The Mary River area encompasses the Mary River National Park and Djukbinj National Park on the Arnhem Highway between Darwin and Kakadu National Park. Explorer John McDouall Stuart explored this area in the early 1860s and signed his name on a tree at the mouth of Mary River. Today, a memorial marks the site of the tree. Both the AdelaideRiver and Mary River are best known for their large populations of saltwater crocodiles, the undisputed stars of popular boat cruises that operate in the area. The area is also a popular fishing destination and offers some of the best barramundi fishing in the Northern Territory.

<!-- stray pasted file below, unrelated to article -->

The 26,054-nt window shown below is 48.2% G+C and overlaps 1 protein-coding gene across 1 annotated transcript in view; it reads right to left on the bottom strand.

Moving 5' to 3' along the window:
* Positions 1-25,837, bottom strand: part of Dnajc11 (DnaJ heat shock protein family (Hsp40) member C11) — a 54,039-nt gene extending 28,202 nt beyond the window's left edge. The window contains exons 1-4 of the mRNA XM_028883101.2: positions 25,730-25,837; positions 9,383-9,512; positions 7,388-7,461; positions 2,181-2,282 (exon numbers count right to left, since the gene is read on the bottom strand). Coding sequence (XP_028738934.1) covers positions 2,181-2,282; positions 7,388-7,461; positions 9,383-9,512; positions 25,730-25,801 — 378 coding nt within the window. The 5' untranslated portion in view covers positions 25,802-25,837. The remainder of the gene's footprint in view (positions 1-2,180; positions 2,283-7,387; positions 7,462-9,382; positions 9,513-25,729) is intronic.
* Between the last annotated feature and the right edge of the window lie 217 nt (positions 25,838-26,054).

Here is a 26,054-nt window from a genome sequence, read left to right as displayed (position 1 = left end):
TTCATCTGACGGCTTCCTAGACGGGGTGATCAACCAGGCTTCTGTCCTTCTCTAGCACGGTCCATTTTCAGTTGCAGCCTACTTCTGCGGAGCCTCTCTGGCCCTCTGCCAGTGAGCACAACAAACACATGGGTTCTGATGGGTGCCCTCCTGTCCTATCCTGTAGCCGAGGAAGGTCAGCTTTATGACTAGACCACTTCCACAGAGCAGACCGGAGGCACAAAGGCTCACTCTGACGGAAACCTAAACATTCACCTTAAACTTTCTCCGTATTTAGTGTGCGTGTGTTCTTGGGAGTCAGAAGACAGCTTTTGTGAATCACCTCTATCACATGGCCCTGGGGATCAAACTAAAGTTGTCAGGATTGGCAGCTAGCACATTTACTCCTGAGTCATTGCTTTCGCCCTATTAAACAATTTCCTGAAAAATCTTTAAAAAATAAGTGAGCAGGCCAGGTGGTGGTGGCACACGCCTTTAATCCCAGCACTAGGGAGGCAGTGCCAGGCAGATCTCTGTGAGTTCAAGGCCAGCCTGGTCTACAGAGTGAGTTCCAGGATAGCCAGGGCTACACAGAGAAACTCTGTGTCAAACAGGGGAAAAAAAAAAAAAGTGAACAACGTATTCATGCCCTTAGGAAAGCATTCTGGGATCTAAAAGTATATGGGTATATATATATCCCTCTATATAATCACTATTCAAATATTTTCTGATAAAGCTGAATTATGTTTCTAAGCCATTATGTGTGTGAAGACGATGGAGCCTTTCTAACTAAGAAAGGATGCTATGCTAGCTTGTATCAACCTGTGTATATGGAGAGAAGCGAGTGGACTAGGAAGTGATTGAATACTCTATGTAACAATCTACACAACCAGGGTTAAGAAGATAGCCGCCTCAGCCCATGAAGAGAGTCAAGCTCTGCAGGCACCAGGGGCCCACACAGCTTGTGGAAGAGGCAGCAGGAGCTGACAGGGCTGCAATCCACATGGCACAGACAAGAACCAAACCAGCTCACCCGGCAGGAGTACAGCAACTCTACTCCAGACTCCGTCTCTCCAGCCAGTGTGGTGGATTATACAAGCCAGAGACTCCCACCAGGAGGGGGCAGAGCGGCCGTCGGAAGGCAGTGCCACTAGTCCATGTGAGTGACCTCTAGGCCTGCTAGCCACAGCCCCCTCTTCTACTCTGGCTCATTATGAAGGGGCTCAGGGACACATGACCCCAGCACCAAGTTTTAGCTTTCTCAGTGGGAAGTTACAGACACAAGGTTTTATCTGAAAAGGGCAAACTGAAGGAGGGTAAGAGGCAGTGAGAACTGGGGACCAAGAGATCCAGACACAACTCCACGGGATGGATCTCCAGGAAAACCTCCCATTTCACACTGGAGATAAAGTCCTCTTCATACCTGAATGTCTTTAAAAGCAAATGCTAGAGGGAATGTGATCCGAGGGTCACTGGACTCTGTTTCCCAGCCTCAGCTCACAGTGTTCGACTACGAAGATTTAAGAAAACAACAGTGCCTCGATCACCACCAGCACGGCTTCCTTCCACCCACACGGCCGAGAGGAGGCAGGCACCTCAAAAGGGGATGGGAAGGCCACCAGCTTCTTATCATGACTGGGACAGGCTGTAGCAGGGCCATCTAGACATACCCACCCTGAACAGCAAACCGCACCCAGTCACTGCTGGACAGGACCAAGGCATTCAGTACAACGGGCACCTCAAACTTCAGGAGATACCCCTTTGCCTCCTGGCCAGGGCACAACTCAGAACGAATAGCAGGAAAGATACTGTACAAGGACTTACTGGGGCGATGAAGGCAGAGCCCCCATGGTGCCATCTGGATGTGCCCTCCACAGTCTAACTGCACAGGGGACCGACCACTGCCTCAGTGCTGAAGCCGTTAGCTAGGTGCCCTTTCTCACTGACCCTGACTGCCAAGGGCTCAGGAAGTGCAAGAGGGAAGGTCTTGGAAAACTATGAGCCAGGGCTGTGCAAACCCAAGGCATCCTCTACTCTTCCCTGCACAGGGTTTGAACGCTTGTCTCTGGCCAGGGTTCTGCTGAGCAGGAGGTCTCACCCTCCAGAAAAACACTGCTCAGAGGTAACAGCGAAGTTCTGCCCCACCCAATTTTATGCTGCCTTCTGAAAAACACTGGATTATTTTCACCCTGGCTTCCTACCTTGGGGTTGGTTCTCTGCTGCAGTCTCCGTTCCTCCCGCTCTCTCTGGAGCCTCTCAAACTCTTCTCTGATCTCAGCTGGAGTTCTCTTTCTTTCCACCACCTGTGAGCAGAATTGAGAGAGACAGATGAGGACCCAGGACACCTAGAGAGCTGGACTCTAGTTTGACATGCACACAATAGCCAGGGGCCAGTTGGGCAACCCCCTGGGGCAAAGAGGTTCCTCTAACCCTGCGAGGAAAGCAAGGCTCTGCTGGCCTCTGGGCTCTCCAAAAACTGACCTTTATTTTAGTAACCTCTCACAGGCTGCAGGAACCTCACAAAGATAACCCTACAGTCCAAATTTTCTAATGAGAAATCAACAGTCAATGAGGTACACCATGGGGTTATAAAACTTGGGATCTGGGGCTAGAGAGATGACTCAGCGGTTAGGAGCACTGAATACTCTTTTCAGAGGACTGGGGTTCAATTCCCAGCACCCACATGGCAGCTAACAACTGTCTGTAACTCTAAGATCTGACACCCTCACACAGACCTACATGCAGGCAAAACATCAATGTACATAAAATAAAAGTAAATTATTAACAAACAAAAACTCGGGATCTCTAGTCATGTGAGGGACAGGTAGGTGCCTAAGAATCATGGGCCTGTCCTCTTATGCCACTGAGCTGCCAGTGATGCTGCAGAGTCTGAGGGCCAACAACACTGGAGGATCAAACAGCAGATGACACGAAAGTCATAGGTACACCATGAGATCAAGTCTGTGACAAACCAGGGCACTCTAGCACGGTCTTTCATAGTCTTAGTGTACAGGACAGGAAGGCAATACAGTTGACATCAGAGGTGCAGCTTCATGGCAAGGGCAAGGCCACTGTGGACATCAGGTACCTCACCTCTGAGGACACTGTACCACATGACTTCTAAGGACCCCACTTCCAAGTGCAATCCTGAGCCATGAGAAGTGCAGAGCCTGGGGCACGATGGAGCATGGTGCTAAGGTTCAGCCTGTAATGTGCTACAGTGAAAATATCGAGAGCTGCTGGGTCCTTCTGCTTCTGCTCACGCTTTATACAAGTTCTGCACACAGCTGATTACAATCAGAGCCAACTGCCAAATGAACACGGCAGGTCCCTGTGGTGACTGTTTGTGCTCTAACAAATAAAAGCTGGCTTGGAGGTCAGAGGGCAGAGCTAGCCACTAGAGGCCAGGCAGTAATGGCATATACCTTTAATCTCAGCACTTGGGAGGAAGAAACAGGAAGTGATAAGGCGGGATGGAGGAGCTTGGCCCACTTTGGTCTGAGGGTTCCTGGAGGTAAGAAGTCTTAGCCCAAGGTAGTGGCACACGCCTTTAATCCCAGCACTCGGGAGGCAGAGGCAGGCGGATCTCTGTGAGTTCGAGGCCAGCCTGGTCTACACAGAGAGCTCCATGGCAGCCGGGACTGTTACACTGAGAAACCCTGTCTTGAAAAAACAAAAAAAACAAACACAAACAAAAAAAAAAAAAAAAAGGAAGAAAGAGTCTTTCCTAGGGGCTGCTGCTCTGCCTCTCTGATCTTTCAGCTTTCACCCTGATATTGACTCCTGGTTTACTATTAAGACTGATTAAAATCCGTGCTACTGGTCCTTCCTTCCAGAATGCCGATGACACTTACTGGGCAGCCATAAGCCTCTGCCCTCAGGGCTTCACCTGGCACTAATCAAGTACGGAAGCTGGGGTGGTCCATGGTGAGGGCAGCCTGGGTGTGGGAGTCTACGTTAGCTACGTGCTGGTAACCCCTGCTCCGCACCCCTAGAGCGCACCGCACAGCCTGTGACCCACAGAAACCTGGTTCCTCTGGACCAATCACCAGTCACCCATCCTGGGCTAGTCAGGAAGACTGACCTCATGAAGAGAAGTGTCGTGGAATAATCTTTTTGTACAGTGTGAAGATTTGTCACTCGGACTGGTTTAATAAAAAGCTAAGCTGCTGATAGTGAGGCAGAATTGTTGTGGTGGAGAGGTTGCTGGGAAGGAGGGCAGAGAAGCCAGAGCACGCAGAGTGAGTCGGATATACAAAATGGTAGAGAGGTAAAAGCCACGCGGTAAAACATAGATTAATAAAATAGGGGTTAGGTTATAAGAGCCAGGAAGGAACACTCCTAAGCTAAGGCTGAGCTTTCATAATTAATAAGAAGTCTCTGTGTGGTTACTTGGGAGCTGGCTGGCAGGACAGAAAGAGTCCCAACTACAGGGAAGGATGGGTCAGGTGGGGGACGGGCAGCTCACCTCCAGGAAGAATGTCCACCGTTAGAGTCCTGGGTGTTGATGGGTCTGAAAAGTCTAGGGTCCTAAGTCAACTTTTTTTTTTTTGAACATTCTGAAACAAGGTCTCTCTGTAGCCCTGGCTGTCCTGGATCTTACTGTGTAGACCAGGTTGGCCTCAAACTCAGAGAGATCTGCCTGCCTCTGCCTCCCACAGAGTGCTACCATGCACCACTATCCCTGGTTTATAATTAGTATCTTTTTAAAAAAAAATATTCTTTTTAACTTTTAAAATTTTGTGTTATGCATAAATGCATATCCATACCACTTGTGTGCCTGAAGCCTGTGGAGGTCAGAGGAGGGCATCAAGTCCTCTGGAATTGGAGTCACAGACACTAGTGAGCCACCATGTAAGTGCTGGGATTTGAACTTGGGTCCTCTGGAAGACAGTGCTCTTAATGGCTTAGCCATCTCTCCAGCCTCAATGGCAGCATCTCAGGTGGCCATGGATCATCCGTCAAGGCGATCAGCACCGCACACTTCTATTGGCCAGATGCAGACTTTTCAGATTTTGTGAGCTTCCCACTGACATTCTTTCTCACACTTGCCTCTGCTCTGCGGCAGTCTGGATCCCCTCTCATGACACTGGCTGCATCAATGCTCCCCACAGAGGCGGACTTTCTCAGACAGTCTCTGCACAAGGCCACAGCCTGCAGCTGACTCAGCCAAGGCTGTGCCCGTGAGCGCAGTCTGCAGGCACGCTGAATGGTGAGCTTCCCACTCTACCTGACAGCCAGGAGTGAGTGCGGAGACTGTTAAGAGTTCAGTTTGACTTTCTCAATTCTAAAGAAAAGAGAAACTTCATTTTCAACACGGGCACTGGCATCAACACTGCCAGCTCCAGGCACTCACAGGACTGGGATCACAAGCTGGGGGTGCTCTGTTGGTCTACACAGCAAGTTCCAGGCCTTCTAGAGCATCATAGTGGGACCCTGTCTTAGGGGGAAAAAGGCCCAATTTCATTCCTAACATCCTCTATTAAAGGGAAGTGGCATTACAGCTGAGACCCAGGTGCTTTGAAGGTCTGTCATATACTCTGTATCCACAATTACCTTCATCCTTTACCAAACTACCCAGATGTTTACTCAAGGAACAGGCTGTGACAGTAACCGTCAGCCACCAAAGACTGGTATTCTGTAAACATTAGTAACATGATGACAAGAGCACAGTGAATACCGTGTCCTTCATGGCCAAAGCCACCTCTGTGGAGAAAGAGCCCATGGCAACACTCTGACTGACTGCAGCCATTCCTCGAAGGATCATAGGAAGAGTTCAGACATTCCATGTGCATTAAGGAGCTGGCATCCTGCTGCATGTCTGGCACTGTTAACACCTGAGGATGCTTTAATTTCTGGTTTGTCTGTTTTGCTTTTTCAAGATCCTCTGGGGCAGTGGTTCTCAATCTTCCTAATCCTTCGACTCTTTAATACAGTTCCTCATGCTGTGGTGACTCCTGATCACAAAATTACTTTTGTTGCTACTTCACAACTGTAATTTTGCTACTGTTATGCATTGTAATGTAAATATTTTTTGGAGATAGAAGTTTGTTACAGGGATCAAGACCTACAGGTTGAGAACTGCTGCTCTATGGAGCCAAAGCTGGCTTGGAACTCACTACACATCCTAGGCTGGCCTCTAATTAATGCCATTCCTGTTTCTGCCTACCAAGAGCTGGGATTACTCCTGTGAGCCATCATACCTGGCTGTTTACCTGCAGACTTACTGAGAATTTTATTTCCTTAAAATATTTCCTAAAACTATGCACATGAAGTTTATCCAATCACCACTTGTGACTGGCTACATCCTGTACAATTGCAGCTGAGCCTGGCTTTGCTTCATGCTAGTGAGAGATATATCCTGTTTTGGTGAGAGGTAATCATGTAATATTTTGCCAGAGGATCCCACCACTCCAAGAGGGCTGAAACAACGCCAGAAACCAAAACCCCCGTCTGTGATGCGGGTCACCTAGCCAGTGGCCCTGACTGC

The Mary River wetlands are part of a network of northern coastal wetlands that link eight major rivers in the Top End. This network is rare, fragile and ecologically important and some areas have been listed as of international importance. The Limilngan Wulna ‘freshwater’ Aboriginal people have made the Mary River region their home for thousands of years and continue to live, hunt and practise their traditional culture here today.
The rich wetland environment is home to a variety of flora and fauna, including a multitude of migratory birds. Examples of species that can be observed include magpie geese, brolgas, white-bellied sea eagles, rufous owls and more. Accommodation options in the area range from airconditioned cabins to caravan parks and campsites.